I read a very interesting Forrester report last week commissioned by Microsoft and RSA. It was based on a survey of 305 IT security decision makers and assesses data security practices at enterprises around the world.
A key takeaway from the report is the fact that compliance, not security, drives security budgets. I don’t think this will shock anyone, but it’s worth thinking about. As most of us know, it’s easier to justify a security project based on a mandate (SOX audit deficiency!) than to explain the business value of a security investment (I’m not talking ROI here, but the value of avoiding or mitigating potential threats and their consequences). In recent years, regulatory mandates have fueled an almost recession-proof level of investment in security products and services that shows no sign of slowing down.
Everything would be hunky-dory if the security investments justified by SOX et al. were perfectly aligned with the security needs of the organization, but evidently they’re not (here’s where the Forrester reports gets interesting). Using data protection as a case in point, the report shows that the great majority of enterprises do not align their security spending to the factors that pose the greatest business risk. In fact, enterprises are more likely to fund projects that address low-impact accidental breaches rather than high-impact breaches (such as malicious theft by insiders).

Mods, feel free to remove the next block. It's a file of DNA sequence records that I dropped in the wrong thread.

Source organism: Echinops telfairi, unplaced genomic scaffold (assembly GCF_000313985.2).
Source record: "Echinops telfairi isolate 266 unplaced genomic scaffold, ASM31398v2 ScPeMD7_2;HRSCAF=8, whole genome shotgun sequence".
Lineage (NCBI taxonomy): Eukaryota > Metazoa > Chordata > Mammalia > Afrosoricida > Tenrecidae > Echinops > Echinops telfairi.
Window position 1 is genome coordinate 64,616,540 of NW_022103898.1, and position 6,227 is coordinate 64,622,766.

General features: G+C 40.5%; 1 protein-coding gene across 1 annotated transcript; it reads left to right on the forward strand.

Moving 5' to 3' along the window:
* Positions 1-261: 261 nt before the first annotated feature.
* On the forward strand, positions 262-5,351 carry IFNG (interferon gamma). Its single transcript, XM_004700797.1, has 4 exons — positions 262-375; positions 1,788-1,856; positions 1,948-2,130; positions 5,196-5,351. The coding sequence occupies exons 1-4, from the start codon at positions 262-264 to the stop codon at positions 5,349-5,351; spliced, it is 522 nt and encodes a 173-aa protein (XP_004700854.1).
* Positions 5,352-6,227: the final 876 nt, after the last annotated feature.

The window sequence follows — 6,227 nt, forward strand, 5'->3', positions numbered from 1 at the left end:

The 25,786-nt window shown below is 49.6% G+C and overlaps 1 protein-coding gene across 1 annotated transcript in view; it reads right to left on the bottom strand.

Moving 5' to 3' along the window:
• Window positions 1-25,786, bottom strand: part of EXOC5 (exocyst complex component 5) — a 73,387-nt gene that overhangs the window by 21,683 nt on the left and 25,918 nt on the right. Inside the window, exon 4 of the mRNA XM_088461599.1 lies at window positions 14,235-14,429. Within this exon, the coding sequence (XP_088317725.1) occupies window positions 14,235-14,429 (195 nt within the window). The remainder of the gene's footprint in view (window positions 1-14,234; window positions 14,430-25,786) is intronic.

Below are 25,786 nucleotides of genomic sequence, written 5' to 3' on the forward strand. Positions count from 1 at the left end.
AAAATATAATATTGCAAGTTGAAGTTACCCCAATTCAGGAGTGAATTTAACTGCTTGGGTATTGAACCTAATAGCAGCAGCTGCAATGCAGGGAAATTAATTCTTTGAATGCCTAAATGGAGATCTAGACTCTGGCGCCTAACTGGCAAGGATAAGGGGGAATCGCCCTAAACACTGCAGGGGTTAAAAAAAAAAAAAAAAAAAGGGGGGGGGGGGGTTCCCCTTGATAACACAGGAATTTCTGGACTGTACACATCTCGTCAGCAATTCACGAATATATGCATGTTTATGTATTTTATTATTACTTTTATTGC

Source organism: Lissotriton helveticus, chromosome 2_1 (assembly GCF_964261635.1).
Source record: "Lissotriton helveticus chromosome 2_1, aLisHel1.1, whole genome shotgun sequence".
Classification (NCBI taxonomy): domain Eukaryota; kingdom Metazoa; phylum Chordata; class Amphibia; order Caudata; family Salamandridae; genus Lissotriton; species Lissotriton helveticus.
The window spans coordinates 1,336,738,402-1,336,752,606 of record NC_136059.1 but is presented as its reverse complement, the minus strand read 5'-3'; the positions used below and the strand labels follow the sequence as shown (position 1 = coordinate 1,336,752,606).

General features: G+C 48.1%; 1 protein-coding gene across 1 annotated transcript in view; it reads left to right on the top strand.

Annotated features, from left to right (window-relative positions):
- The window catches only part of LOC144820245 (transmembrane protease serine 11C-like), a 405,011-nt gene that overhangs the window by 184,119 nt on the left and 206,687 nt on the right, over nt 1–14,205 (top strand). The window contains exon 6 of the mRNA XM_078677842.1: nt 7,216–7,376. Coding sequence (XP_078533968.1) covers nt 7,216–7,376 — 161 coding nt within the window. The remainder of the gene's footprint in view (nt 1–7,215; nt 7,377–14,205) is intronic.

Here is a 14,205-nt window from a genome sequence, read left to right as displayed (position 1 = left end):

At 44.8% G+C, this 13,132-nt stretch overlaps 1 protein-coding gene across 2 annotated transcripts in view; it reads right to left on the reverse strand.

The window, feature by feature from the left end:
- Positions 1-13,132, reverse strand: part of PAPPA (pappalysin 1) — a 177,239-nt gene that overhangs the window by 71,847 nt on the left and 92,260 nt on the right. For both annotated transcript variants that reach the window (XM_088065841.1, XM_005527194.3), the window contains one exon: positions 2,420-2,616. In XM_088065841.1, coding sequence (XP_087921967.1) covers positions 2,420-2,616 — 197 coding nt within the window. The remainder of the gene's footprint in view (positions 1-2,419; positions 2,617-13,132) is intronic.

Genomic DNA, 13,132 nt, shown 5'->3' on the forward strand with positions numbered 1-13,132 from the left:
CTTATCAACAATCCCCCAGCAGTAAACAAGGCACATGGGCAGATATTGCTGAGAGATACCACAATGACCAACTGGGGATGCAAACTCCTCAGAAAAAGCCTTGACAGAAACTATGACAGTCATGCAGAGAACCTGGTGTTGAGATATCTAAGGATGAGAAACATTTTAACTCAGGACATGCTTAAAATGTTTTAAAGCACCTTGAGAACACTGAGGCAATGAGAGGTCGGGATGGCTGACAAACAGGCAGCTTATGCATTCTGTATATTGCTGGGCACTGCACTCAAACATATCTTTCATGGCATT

Whether you agree with the report or not, it’s worth a quick read. It’s got some interesting quantitive data on incidents and cost of incidents. This level of information is what is required to assess risk and align security controls appropriately – but it’s also the data that is oftentimes hard to come by.
The report is a great reminder that we shouldn’t let the “ready built” justification provided by compliance to prevent us from doing the real work of security, which is risk management.